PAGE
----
Redditor u/AydanZeGod wanted to hear about what it's like to have more than two heads of a household for the little ones by asking.... Children of poly relationships, what was it like growing up?
Dinnertime...dinner twins GIF by Boomerang OfficialGiphy
When I was younger I didn't realize mom and dad were poly, but now it's funny to see my friends faces when I say "my mom and her wife and my dad and my dad's girlfriend and his other girlfriend and I are gonna get together for dinner tonight."
just more players on the stage.....
When I was young my folks dated a couple of couples. One was very long term, we were military families but they managed to finagle a transfer together. So wow, that would've been like 8 years at least? They kept in close romantic contact when they separated, but idk if they qualify that as still being together.
They were my aunt and uncle, essentially.
We and their kiddos got sent off to grandparents (theirs and ours) together to give them alone time. It was kinda a given that we'd all see each other every couple days, either they'd come to our house or we'd go to theirs. Not for them to sneak away for sexy time, but just to spend time together and be a family together.
I knew I could go to them about anything I could talk to my folks about and even some things I couldn't. That closeness continued even when my own folks split, idk what standing they had with them after that tho.
Unfortunately, my aunt kinda had a psychotic menopause and we had to go to NC with her.
Nobody knows that I'm still in contact with my uncle tho. Idk how my mom would feel about it. But he stayed a rock for me when my own dad didn't.
Same drama as any other family I guess, just more players on the stage.
Thanks for the Slime....
I had a therapist in a poly relationship and they all 3 had a child together that was around 9 when I met them, 2 dads and one mom.
Unfortunately, they couldn't be fully open about the fact that the 3 of them were in love since before she was born because the one she called dad worked for a religious college and that information getting out at all could have cost him his career, so she only called 2 of them mom and dad while she thought of the other like an uncle that visited every day.
She seemed normal, she liked to make slime.
Too Many Voices....pole GIFGiphy
It was fine.
The poly part didn't really become known to me till I was 13 or so. The only weird bit was if I was bringing home a friend or someone I wanted to go out with I had to kind of explain what to expect beforehand and some people got weirded out. 🤷♀️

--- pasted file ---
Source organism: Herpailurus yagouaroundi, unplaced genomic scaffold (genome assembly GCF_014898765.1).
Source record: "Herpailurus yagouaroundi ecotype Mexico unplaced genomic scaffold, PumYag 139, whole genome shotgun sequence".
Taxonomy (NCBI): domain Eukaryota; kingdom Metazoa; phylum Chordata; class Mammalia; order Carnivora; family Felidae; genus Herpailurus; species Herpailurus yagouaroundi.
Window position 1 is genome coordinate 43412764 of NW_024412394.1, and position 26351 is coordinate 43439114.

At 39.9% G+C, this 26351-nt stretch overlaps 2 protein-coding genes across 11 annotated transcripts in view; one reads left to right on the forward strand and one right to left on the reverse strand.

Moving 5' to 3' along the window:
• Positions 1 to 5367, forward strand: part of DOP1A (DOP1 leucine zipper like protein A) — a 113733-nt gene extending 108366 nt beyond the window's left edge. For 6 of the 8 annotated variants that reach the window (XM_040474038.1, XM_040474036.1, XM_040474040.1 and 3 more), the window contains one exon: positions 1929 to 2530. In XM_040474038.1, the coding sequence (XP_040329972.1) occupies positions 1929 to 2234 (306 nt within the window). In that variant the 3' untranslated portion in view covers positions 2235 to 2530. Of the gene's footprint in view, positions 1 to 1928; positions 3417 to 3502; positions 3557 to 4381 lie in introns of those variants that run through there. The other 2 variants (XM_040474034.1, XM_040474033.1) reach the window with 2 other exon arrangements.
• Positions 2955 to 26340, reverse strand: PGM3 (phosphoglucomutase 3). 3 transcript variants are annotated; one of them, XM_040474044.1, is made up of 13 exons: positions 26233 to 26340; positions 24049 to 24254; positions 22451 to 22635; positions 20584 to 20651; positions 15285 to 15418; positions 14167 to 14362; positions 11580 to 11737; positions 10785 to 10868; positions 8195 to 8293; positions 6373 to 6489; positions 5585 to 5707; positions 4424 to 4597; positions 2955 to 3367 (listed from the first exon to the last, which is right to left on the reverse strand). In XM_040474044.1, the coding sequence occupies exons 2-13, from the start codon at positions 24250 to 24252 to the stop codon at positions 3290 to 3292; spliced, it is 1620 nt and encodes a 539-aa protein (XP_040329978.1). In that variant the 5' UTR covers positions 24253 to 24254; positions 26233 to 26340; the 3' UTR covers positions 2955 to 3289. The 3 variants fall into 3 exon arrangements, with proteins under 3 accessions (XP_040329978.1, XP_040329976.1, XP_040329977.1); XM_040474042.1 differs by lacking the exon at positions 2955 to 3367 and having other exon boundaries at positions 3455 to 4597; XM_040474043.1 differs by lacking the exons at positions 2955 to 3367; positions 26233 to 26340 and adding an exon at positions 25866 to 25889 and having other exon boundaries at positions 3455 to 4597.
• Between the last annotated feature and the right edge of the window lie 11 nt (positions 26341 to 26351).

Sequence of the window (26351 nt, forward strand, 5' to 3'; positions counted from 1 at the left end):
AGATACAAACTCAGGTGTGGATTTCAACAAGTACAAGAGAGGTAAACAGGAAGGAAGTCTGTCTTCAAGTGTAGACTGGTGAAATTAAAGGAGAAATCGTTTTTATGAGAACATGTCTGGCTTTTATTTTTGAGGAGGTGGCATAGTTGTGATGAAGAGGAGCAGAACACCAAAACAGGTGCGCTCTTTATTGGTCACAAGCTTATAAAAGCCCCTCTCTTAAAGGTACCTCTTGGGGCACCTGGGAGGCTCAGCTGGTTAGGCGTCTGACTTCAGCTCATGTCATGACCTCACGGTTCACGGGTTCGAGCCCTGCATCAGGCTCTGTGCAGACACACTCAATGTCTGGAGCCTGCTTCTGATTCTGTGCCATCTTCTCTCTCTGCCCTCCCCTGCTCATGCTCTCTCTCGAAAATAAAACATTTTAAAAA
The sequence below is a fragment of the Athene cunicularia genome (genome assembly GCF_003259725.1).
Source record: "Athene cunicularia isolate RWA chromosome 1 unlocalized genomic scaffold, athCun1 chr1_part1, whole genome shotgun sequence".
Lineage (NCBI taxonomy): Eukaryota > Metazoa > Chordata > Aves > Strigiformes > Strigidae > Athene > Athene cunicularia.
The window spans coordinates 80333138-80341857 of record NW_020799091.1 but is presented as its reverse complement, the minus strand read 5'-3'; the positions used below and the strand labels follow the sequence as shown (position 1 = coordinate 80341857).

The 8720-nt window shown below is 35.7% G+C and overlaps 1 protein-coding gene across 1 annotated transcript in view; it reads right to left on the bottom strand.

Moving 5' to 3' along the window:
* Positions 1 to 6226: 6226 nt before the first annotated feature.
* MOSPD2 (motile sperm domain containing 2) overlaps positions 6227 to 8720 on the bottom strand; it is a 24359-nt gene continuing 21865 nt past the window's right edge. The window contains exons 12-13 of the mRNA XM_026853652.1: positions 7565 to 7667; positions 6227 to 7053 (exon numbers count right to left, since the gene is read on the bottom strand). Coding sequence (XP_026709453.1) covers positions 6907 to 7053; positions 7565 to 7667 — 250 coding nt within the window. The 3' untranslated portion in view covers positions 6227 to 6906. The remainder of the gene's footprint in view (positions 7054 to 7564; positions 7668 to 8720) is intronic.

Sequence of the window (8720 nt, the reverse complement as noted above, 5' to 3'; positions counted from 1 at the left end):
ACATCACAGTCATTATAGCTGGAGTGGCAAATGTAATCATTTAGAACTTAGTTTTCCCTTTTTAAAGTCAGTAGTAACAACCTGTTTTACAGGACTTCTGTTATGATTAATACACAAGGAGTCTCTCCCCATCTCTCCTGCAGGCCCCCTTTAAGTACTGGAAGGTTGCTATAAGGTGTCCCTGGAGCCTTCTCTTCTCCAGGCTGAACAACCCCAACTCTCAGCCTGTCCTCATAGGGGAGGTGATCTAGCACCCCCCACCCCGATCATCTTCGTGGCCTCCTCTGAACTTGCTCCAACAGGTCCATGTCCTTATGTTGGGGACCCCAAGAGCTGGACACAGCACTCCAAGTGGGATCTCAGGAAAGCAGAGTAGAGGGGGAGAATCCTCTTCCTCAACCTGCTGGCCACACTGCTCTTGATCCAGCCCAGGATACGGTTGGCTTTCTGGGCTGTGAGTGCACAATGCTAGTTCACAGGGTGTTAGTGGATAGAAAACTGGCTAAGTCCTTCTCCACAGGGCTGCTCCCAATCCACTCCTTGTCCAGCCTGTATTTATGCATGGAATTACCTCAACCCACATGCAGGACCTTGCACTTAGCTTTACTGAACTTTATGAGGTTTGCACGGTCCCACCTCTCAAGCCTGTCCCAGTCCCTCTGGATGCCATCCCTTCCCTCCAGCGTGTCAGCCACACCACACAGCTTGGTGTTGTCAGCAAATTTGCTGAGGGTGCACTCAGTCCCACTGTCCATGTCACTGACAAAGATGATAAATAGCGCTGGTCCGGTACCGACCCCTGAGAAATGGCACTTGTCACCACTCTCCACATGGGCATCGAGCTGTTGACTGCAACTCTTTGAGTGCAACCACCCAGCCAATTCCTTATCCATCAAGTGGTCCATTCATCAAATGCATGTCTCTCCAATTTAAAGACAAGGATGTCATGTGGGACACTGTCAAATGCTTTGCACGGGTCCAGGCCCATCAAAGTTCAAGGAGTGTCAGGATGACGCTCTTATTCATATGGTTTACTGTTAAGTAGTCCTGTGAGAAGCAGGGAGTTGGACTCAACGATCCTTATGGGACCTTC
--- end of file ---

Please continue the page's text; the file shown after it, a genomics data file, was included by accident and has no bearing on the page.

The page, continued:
I'm an adult in a monogamous marriage now - I saw first-hand that getting 3 people to come to a consensus on anything was exponentially more difficult than just getting 2 on the same page.
Edit : I just realized too - how I was raised also made me very comfortable with taking about sex and boundaries in a relationship, where I think a lot of me peers were more easily pressured into things they weren't comfortable with.
This will probably be buried but it happened to my husband who didn't even realize it was happening. When he was a kid his father lived with his mothers, one of whom he thought was his birth mother and the other was an identical twin to her that he just called his aunt. He said it felt pretty normal, he never knew it was poly until much later in his life.
Several years back, his mother had passed away and his aunt contacted him again asking if she could move in with him to have him help her as her caregiver. He agreed, and just before her passing he received a letter from her lawyer (written by the twins and his father) finally explaining everything. Turned out his aunt was his actual birth mother who had kids with his father too before he was born but who had passed away in a house fire.
The mother that raised him was completely sterile and in fact had a hysterectomy at a very young age. He was in complete shock, but said it made sense how close everyone was in the house, despite keeping all the adult stuff behind closed doors. His big shock seemed more the fact that his father kept up two relationships instead of just one, and he was either scared, impressed, or both.
When in the States...
I took a class with a Dr. Awasom at University of Houston - Downtown for a while. He would talk about his childhood growing up in Cameroon in a family with one father and about a dozen mothers. At mealtime, the kids would run a route from one mother to the next, all grabbing a bite from each. He says he was, IIRC, 12 when he learned which mother gave birth to him. When he came to Houston to study, he applied at Rice University.
When filling out the application, he asked for an extra page to provide the names of all his mothers.
In his culture, he was considered to be the reincarnation of his grandfather. At a special ceremony every year, he would offer his grandfather's advice and answer questions on his grandfather's behalf. It was also in his authority to prescribe punishment for his father on this occasion. When Awasom came to the states, he would attend the annual ceremonies by phone.
Edit : Apparently, Dr. Awasom passed away last year. There's a brief tribute to him here: